RUTLAND — A former Peoples Academy teacher is suing Lamoille South Supervisory Union Superintendent Tracy Wrend, alleging she fired him in 2014 in retaliation for being critical of Wrend and encouraging the local union to cast a “no confidence” vote against her.

Wrend and other supervisory union officials contend that former teacher David Bain was fired for his own bad choices, including “very negative behaviors.”

The jury trial in the case began on Monday in the U.S. District Court of Vermont’s courthouse in Rutland.

Bain is requesting damages for wrongful termination if the eight-member jury, which has five men and three women, find in his favor.

Attorney Chandler Matson, who represents Bain, described his client as someone who only ever wanted to be a teacher.

Bain taught for 25 years in Morrisville and first got to know Wrend as a colleague while teaching junior high school classes early in his career.

But Bain was also a firm believer in teacher’s unions, organizations to which both his parents belonged, Matson said.

In February 2014, Bain convened a meeting of the executive members of the teachers union at Lamoille South.

“David wanted to address concerns that teachers were being targeted, that teachers were being subjected to a hostile environment, that teachers were being bullied and that the schools were being run incorrectly,” Matson said.

According to Matson, the union members agreed they wanted to support a vote of “no confidence” in the administration but feared retaliation.

Matson said Bain’s real problems at the supervisory union began when he made it clear that he planned to run for president of the teacher’s union.

“Not long after that meeting, suddenly everything goes wrong for David,” Matson said.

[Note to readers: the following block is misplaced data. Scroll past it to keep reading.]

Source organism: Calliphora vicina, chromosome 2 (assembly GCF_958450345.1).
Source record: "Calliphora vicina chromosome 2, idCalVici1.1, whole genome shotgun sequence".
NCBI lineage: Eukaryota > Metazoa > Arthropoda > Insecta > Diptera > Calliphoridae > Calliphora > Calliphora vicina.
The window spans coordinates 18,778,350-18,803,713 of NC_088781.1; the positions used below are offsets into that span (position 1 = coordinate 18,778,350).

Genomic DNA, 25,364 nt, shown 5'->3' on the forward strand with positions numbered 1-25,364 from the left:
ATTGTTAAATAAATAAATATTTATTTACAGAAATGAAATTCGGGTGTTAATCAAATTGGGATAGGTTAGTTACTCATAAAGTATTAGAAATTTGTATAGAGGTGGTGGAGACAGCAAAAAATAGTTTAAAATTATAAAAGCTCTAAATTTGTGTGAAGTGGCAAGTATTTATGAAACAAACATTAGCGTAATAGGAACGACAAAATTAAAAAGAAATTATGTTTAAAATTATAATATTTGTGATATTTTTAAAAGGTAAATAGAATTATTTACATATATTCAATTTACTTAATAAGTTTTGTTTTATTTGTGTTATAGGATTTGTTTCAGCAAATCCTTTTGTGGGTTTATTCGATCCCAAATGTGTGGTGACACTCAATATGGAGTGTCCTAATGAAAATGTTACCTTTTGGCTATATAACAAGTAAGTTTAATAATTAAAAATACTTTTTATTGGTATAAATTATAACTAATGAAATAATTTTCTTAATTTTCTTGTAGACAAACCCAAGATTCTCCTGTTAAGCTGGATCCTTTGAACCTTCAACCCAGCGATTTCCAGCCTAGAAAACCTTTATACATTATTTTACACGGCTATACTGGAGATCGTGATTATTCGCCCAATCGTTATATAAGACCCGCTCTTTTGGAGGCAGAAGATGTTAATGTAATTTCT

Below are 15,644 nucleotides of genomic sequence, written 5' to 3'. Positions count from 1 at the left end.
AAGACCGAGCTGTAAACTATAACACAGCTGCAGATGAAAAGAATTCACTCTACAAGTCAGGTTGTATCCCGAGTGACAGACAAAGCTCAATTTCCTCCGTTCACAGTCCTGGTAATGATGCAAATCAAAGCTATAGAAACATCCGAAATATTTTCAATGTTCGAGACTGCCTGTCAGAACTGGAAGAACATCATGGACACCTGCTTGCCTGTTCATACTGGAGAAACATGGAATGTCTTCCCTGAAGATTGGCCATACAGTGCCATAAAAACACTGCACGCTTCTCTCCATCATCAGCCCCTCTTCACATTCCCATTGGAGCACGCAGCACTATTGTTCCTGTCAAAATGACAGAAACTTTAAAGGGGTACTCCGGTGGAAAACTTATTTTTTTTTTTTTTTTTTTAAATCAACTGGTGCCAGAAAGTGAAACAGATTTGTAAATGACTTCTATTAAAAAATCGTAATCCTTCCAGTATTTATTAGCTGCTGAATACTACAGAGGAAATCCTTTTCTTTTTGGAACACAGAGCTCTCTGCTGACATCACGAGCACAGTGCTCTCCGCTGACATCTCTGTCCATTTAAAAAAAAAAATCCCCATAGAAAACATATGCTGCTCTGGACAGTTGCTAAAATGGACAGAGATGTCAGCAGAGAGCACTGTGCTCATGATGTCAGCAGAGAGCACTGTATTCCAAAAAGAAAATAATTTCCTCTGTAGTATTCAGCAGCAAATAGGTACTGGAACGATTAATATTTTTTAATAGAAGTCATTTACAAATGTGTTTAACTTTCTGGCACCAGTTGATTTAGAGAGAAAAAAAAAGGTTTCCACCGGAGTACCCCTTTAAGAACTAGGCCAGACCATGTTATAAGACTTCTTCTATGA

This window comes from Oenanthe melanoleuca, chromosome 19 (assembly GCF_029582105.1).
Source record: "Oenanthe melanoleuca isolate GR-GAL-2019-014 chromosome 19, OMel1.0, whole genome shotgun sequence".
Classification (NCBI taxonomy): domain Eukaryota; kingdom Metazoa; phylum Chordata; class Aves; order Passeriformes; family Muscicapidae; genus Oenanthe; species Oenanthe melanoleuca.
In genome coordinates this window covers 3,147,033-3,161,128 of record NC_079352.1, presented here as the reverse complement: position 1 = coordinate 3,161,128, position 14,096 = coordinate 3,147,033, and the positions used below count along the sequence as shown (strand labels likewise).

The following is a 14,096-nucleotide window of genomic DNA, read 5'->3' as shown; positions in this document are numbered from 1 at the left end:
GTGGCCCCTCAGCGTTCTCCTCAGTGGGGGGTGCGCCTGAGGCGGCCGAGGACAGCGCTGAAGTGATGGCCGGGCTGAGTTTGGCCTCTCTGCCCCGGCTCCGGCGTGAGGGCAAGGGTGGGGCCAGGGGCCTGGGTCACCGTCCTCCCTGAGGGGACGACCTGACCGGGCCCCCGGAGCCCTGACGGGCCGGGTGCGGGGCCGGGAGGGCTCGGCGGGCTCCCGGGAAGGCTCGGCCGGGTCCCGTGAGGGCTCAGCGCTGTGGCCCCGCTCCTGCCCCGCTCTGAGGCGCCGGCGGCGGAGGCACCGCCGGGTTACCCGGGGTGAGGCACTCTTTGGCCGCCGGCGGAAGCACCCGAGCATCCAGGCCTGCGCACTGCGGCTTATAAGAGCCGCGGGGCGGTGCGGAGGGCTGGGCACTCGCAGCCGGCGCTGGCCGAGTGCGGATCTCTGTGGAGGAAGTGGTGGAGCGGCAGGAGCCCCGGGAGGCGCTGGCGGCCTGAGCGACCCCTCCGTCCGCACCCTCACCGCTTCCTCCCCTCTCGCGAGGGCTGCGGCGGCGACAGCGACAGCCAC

Matson said Wrend began calling him to her office repeatedly, although Bain had previously had only one disciplinary issue.

The experience “wrecked him,” Matson said.

However, attorney Pietro Lynn, who represented Wrend and the Lamoille South Supervisory Union (LSSU), said he would present information to the jury that is “vastly, dramatically different” than what Matson would tell them.

Lynn said Bain would claim that what happened to him was the culmination of retaliation against him that had caused him to lose his livelihood.

While Lynn agreed that Wrend and Bain had started their careers around the same time, he said Wrend worked her way up and became superintendent in 2007.

In 2011, Wrend had to reprimand Bain and he would no longer speak to her, Lynn added.

Lynn denied that Wrend had any real information about what happened at the union meeting in February 2014 except that Bain had criticized her. The events that resulted in Bain losing his job began in May 2014, several months later.

Specific accusations made against Bain on Monday included that he knew a certified professional had struck a student and failed to report it despite a teacher’s role in Vermont as a mandated reporter.

Bain was also accused of having a relationship with a student that involved “grooming behavior,” and being alone with the student.

Matson had told the jury the latter accusation was expected and that he planned to present testimony from the former student and the student’s mother.

Lynn said Bain had agreed to give up his right to grieve the accusations against him and that the school board, not Wrend, had terminated his employment.

The trial was scheduled to last through the week but on Monday, both Lynn and Matson said they believed it might conclude by Thursday.


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